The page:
This week in “Love, Recorded”: The excretory adventures of Boise, the cat.
On Monday night, I watch Boise hunt a plastic bag. I encourage his hunting skills. He doesn’t get to hunt anything living, but I want him to be able to, if he has the chance. Mice, for example. I haven’t ruled out mice, though Cathreen ruled them out long ago.
He bats the bag with his paw. “Good job,” I say. The bag is in the corner of the office. I turn back to whatever it is I’m doing online—I won’t be able to remember what it was, afterward. I spend far too much time online doing nothing, as if I have something extremely important to say on Facebook or Twitter. “You hunt that.”
He meows. Cathreen is in the bedroom, also online.
When I turn back to Boise, he has something in his mouth. He’s chewing away happily. It’s not the bag—“What are you eating?” I ask him.
I sigh, get down from my chair, try to pry it out of his mouth, but it’s gone. He looks pleased.
On the floor beside him, I see a dead ladybug.
When I tell Cathreen, she comes away from her computer, swoops him up, and brings him to the sink. She washes his teeth, his tongue. He cries. I wonder if the bug was worth it to him. “Some countries,” my wife says, “are eating bugs.” I hope it was delicious. I wonder if I should hope instead that it was nasty and he won’t want to eat one again, like giving a child cigarettes.
The next day we’re supposed to go to the gym for the first time, after I get out of work. Cathreen calls to say she isn’t feeling up to it. “You go to the gym yourself,” she says. I don’t want to go alone. This has been our grand plan. Yet when it comes down to it, it’s hard to start.
Later, Cathreen calls again—but this time about Boise. He’s thrown up six times in a row, she says. She’s calm, so I’m calm. I picture the stains. He’s a chain-vomiter. He’ll be fine.
Just after I get out of work, Cathreen calls a third time, to say he keeps throwing up, and now all that’s coming out is white foam.
She’s crying; I can barely understand her.
“Call the vet,” I say, several times. I remember the bug—though I didn’t see what he ate exactly. Poison? Cathreen would kill me. “Call,” I say. “Then call me back and tell me if we need a car.”
I wait. I feel angry with her, for no reason, or because I know she has every right to be angry with me.
Finally, she tells me to get the car. I have to Zipcar it, and I get stuck with a little Smartcar.
I struggle with the non-power steering of the rental and the non-smart voice of the GPS until we get to the vet. Then we have to wait in line. I can feel this snipping off pieces of Cathreen’s zen. In the car, she said it was a good thing that we didn’t go to the gym.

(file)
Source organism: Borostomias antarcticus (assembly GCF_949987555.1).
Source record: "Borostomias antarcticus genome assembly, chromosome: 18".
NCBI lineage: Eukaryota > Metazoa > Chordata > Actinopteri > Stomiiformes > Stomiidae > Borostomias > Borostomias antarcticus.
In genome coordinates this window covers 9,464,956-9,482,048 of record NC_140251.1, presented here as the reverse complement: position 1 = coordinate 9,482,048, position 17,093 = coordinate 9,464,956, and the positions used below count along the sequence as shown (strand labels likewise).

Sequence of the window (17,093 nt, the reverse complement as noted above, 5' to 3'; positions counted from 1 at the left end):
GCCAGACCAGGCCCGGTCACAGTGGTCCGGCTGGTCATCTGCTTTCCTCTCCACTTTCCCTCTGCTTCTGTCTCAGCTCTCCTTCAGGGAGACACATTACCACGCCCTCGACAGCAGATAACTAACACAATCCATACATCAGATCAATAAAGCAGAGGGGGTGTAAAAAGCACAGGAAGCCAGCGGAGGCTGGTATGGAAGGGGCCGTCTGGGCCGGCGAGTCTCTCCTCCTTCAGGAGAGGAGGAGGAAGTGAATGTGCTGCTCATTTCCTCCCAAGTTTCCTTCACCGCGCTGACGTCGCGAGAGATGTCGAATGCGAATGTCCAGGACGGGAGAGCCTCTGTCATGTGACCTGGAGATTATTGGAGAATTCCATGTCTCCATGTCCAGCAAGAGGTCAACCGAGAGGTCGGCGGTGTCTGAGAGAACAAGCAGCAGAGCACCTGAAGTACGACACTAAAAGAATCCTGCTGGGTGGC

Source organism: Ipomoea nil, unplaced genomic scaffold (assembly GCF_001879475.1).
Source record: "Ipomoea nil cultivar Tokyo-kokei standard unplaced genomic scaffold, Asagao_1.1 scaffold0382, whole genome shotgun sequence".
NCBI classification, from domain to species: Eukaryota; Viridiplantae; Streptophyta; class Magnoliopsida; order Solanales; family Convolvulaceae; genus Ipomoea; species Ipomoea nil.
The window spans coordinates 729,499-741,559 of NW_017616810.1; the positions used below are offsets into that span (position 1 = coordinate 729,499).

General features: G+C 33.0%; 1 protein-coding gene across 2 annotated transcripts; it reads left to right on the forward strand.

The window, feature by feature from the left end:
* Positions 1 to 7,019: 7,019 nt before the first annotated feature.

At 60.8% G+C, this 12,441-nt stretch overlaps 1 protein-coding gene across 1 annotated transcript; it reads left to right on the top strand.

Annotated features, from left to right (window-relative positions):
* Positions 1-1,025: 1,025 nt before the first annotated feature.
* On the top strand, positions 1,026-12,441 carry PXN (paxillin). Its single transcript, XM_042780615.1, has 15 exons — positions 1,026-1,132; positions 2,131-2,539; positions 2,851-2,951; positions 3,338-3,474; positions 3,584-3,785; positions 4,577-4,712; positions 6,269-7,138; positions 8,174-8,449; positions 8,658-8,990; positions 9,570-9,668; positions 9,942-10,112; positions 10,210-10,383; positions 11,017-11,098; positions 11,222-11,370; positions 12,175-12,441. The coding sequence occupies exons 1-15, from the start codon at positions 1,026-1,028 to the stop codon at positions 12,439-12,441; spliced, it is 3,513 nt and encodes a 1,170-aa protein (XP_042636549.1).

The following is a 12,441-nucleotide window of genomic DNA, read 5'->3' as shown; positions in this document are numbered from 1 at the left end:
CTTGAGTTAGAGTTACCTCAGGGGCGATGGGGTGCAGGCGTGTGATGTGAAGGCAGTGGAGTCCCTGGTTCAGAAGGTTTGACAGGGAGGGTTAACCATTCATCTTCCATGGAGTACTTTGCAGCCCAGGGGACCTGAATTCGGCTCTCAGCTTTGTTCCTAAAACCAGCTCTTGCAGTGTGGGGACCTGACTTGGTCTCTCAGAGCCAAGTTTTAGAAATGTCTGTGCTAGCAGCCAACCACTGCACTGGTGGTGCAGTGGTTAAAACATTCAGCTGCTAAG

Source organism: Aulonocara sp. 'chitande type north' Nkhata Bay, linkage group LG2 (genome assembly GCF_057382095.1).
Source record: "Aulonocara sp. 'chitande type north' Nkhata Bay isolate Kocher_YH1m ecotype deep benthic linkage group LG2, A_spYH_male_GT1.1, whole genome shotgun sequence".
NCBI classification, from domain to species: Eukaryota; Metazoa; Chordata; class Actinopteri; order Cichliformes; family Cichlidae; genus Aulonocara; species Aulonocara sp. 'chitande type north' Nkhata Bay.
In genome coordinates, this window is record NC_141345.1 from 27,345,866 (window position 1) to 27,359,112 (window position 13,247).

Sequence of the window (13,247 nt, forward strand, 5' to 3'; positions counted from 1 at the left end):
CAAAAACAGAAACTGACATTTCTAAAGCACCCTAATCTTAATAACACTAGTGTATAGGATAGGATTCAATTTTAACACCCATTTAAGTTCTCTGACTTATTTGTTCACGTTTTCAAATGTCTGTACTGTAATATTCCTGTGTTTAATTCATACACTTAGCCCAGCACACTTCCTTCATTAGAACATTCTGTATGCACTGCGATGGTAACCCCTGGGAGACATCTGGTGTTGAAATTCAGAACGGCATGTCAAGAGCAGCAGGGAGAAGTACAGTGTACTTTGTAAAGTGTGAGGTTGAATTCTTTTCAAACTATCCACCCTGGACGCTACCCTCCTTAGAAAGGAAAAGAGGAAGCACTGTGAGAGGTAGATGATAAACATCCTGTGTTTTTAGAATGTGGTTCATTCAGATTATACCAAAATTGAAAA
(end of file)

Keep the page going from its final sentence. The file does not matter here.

Two dachshunds bark at everything that moves.
When we’re inside a little sub-room, the vet tech checks Boise as he hisses. She tries to tell him to stop. She calls him “Boyz” instead of “Boise,” like the capitol. “He doesn’t like her,” Cathreen whispers to me. I can’t blame him.
Our vet, Boise likes. He lets her touch him, his chest humming in and out. She says he’s licking his lips to tell her he still feels nauseous. I can see that this impresses my wife. I can feel her committing this to memory.
The vet says Boise needs a few shots and some bland food, but he’ll probably be okay. I tell her sheepishly about Boise’s hunting night. She doesn’t shame me; I give her credit for that.
They take him into the back, and Cathreen asks nervously why we didn’t go with him. “He’ll be fine,” I say. “They’re doing their job.” I am beginning to feel alright. Then, I’m beginning to think about money.
“He never away from me when they’re shooting him,” Cathreen says, an alarming language mix-up. But she means she always held him when they gave him injections in Korea, or he would go berserk.
After a few minutes, we hear a high pitch whine from the back, then many more in succession. “That’s him,” Cathreen says. That can’t be him, I think. Wrong voice.
But it is. A vet tech appears and shows us the gouge in her knuckle to prove it.
They bring him out in his cat bag. He’s peed inside. Cathreen has to remove the cat leash for them.
“See,” Cathreen says. I can smell her point.
All the way back, she rests the bag on her knees; we keep the windows down. We stop at a CVS and she leaves his bag on the ground to rush in. I watch over it. At first, Boise attacked anything that got close to the bag, and then the mesh of the bag itself, but finally he seems to have realized who he is with.
Cathreen reappears with the baby wipes (because we can’t give him a bath). I stop short of saying we should lock him in the bathroom. In my defense: cat piss.
I drive the car back to its parking spot with the windows still down.
At home, Cathreen has washed him but the bag is a goner. She’s done a marvelous job, really. The vet tech said that cats often do their business when they get multiple injections, and that sometimes they are worried when a cat does not. I include this so as not to make Boise look bad.
That night, he gets only ten pieces of hard food, and I realize as I’m feeding him that it’s about ninety pieces less than usual. He asks for more, like a Dickens orphan. I am unable to give it to him.
We wonder if we should stay home from work the next day; we wait until morning to see how he is doing. By the time I wake, Cathreen is gone. Whatever Boise had seems to have passed. By the time I get home, the whole house has been cleaned spotless. Cathreen is watching him, and I hold her in my arms and help observe.